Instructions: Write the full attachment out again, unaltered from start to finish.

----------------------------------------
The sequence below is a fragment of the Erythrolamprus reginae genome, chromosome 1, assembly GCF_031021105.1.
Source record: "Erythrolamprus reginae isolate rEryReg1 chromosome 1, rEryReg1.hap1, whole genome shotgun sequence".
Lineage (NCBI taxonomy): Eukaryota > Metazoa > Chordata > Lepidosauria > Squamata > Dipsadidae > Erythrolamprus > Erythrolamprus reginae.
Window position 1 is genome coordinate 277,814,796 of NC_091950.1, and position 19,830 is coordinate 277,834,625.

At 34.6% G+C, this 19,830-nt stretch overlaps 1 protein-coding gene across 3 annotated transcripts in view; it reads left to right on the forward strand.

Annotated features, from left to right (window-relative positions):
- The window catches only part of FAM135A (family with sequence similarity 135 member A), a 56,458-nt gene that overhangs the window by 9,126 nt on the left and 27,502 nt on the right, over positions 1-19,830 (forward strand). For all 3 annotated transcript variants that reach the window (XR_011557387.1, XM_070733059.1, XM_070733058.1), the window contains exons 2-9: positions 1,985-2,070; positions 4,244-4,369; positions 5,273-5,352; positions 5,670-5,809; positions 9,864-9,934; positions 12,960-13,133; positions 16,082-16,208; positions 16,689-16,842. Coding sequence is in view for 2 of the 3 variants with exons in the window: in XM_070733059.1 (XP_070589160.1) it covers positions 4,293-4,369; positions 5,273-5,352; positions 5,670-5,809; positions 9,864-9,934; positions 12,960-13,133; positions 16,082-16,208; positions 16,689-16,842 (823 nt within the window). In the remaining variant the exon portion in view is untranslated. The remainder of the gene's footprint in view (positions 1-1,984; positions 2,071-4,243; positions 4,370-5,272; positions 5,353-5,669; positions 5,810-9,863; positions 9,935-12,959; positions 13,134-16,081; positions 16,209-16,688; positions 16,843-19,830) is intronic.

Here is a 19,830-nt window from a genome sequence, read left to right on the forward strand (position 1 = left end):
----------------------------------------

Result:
The sequence below is a fragment of the Erythrolamprus reginae genome, chromosome 1, assembly GCF_031021105.1.
Source record: "Erythrolamprus reginae isolate rEryReg1 chromosome 1, rEryReg1.hap1, whole genome shotgun sequence".
Lineage (NCBI taxonomy): Eukaryota > Metazoa > Chordata > Lepidosauria > Squamata > Dipsadidae > Erythrolamprus > Erythrolamprus reginae.
Window position 1 is genome coordinate 277,814,796 of NC_091950.1, and position 19,830 is coordinate 277,834,625.

At 34.6% G+C, this 19,830-nt stretch overlaps 1 protein-coding gene across 3 annotated transcripts in view; it reads left to right on the forward strand.

Annotated features, from left to right (window-relative positions):
- The window catches only part of FAM135A (family with sequence similarity 135 member A), a 56,458-nt gene that overhangs the window by 9,126 nt on the left and 27,502 nt on the right, over positions 1-19,830 (forward strand). For all 3 annotated transcript variants that reach the window (XR_011557387.1, XM_070733059.1, XM_070733058.1), the window contains exons 2-9: positions 1,985-2,070; positions 4,244-4,369; positions 5,273-5,352; positions 5,670-5,809; positions 9,864-9,934; positions 12,960-13,133; positions 16,082-16,208; positions 16,689-16,842. Coding sequence is in view for 2 of the 3 variants with exons in the window: in XM_070733059.1 (XP_070589160.1) it covers positions 4,293-4,369; positions 5,273-5,352; positions 5,670-5,809; positions 9,864-9,934; positions 12,960-13,133; positions 16,082-16,208; positions 16,689-16,842 (823 nt within the window). In the remaining variant the exon portion in view is untranslated. The remainder of the gene's footprint in view (positions 1-1,984; positions 2,071-4,243; positions 4,370-5,272; positions 5,353-5,669; positions 5,810-9,863; positions 9,935-12,959; positions 13,134-16,081; positions 16,209-16,688; positions 16,843-19,830) is intronic.

Here is a 19,830-nt window from a genome sequence, read left to right on the forward strand (position 1 = left end):